Fear of children

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Fear of children, fear of infants or fear of childhood is alternatively called pedophobia (American English), paedophobia[1] or pediaphobia.[2][3] Other age-focused fears are ephebiphobia and gerontophobia. Recognised outcomes of pedophobia include paternalism, adultism, and by extension, ageism.


The word pedophobia comes from the Greek roots παιδ- paid- "child" and φόβος -phóbos "fear."

Scientific analysis[edit]

The fear of children has been diagnosed and treated by psychiatrists, with studies examining the effects of multiple forms of treatment.[4] Sociologists have situated "contemporary fears about children and childhood", e.g. paedophobia, as "contributing to the ongoing social construction of childhood", suggesting that "generational power relations, in which children's lives are bounded by adult surveillance" affect many aspects of society.[5] More than one study has identified the fear of children as a factor affecting biological conception in humans.[6][7]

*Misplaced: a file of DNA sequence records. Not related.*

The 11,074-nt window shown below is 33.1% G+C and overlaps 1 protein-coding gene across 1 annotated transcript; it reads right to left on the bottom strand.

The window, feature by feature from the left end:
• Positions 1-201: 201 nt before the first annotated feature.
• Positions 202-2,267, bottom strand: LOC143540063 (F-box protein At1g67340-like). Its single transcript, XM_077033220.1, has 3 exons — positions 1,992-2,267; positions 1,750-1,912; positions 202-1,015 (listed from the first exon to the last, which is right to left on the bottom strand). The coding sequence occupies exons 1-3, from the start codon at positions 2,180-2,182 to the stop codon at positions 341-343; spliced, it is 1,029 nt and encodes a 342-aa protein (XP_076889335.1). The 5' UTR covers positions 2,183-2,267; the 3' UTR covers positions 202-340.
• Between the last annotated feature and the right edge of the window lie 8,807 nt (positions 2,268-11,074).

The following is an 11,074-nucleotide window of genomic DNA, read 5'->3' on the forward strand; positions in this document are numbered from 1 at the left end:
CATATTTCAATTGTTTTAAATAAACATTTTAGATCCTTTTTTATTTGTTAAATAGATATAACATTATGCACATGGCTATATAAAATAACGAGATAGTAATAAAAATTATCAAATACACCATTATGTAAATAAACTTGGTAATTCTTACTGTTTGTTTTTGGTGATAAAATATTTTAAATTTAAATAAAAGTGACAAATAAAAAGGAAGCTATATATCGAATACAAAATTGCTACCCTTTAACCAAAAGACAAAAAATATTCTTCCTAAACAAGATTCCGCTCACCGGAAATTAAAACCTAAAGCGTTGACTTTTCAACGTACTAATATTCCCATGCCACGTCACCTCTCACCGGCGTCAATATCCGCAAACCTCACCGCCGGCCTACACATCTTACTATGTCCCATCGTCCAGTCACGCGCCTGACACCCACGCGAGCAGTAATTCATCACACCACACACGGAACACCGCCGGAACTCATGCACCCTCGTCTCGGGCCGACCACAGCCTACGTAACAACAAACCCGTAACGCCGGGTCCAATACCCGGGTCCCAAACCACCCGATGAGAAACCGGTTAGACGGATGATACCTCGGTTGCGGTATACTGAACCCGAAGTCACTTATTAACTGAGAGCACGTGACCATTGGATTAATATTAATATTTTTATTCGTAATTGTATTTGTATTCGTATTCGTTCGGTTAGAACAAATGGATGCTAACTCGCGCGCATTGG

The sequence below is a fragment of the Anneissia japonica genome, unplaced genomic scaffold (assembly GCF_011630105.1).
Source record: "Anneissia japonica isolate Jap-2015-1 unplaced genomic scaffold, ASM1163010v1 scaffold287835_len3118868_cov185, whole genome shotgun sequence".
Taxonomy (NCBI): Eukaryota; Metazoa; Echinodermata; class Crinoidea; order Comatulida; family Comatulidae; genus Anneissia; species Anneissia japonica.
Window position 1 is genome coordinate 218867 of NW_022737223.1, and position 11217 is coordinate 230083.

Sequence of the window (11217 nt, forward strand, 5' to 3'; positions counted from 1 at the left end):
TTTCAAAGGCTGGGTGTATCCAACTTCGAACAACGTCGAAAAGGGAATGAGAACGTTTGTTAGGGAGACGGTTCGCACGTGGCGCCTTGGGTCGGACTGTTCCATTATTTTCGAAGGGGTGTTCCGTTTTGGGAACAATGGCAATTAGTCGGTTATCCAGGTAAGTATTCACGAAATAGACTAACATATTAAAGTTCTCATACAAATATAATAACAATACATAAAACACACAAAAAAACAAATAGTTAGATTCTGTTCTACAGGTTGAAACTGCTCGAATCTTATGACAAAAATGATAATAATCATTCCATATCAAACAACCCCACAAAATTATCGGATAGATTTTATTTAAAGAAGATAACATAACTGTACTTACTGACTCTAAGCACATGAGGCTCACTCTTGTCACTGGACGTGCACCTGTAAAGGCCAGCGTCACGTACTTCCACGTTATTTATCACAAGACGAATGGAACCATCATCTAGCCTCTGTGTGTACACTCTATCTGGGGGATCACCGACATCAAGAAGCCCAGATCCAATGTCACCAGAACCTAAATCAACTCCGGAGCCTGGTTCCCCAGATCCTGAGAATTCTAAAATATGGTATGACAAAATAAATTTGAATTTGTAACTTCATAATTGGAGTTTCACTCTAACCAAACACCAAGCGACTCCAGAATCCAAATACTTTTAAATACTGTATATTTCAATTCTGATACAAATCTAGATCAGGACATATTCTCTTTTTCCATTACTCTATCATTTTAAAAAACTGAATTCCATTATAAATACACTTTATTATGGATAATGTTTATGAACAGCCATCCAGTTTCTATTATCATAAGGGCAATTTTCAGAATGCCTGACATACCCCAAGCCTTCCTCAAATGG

Popular perception[edit]

Paedophobia is the raison d'etre for several international social justice movements addressing young people, including children's rights and youth participation. Major international organisations addressing paedophobia, either outright or by implication, include Save the Children and Children's Defense Fund. However, some organisations, particularly those associated with the youth rights movement, claim that these movements perpetuate paedophobia.[8]

The complexity of this notion is exacerbated by observations by experts such as Letty Cottin Pogrebin,[clarification needed] a founding editor of Ms. magazine, who is said to have diagnosed America as having an "epidemic of paedophobia", saying that, "though most of us make exceptions for our own offspring, we do not seem particularly warm-hearted towards other peoples' children."[9]